How To Train Your Dragon
Directed by Chris Sanders & Dean DeBlois
Starring Gerard Butler, America Ferrera, Jay Baruchel, Kristen Wiig, Jonah Hill, Christopher Mintz-Plasse, Craig Ferguson
Release date: March 26, 2010
Dreamworks Animation has a spotty track record with me. Some of their movies I’ve loved (Shrek, Kung Fu Panda) and some of their movies I haven’t loved (Madagascar, Bee Movie, Shark Tale), so I wasn’t sure what to expect from How to Train Your Dragon.
Based on the whimsical children’s novel of the same name by Cressida Cowell, the film follows the story of of Hiccup (Jay Baruchel), a Viking teenager who happens to be the worst dragonslayer in the history of Vikings. Fortunately for Hiccup, he soon meets a dragon named Toothless who shows him that everything the Vikings know about dragons is completely wrong.
This film really impressed me. I had been looking forward to it ever since I saw the trailer before my viewing of A Christmas Carol in IMAX 3D a few months ago and I have to say I was not disappointed in the least.
Visually the film is beautiful and I found myself in awe many times during the film. From the vast ocean shots to the dense forest scenes, the animators really outdid themselves on this one. It was beautiful not just from a pure aesthetic standpoint but also from a cinematography and composition standpoint. I thought film was breathtaking. Many times I had to remind myself I was watching a 100% computer-generated film because the camera looked and felt like it was actually in a live-action film.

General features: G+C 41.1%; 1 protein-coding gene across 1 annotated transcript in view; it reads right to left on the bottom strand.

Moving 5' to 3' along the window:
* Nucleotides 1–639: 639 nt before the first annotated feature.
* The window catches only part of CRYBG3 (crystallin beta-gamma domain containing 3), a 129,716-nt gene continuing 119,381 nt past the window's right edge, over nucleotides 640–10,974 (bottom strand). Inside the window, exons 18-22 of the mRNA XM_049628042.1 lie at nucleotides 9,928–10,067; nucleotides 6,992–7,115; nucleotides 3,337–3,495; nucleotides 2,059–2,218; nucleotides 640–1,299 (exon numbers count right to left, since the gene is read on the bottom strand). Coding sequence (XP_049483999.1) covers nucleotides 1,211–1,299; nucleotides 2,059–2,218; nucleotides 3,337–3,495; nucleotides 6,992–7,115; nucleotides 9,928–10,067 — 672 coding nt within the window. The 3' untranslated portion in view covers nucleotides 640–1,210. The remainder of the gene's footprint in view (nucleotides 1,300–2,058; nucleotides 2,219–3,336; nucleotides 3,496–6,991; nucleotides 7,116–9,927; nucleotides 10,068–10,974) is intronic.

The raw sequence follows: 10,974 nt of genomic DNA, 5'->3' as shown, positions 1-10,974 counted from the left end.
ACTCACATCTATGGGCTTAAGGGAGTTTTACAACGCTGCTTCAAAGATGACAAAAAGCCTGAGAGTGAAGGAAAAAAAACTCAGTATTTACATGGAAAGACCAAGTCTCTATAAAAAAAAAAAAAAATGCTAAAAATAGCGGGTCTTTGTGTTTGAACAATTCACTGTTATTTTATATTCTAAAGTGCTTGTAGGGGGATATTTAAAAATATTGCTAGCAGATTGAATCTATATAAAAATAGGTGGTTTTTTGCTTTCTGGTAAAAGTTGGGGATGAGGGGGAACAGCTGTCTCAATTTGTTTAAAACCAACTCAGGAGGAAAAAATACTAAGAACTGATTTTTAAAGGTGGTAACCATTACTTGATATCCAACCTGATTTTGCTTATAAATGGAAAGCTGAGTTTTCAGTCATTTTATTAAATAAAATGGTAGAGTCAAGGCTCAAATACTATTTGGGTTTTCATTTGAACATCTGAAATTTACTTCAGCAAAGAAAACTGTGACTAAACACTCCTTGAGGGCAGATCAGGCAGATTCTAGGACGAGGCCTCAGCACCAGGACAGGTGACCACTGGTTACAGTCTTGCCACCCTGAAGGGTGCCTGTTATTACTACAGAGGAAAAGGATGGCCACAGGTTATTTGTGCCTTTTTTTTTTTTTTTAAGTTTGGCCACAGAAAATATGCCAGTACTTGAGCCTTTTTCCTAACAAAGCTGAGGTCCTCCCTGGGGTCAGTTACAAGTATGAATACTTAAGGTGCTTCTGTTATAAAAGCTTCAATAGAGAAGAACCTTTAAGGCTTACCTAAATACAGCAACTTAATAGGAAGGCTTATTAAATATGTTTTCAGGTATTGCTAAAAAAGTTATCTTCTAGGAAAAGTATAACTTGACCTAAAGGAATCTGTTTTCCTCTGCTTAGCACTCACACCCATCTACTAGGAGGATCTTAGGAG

By far the highlights of the film are John Powell’s score and every single flying scene. Both work in tandem to provide exhilarating experiences for the viewer that was briefly seen in Avatar, but nothing to the extent found here in How To Train Your Dragon. I could feel the hairs on my arm standing up as I watched in amazement, Hiccup and Toothless effortlessly gliding across the screen making me more and more envious as the film progressed.
Chris Sanders and Dean DeBlois are responsible for some of my favorite animated Disney films (Lilo & Stitch and Mulan), but I feel like with the direction and storytelling found in Dragons they’ve ascended to the next level in their evolution as filmmakers.
In the current Hollywood fad of 3 dimensional images, I have to give kudos to the directors for utilizing 3D in a visually intriguing way that added depth and excitement to the film overall. If you want to wash the bad taste of the Alice In Wonderland (and from what I hear, the upcoming Clash Of The Titans) 3D out of your mouth, see How To Train Your Dragon.
The only thing I didn’t enjoy as much was, at times, Gerard Butler and Craig Ferguson’s thick Scottish accents. The accents made it hard to understand what they were saying at times and I thought it was an odd choice in general for Vikings, but that’s a minor nitpick in an otherwise fantastic film.
The Geek: Fantastic score, visually stunning, awesome flying sequences.
The Weak: Vikings with Scottish accents?
Vactor’s Verdict: a 5 Out Of 5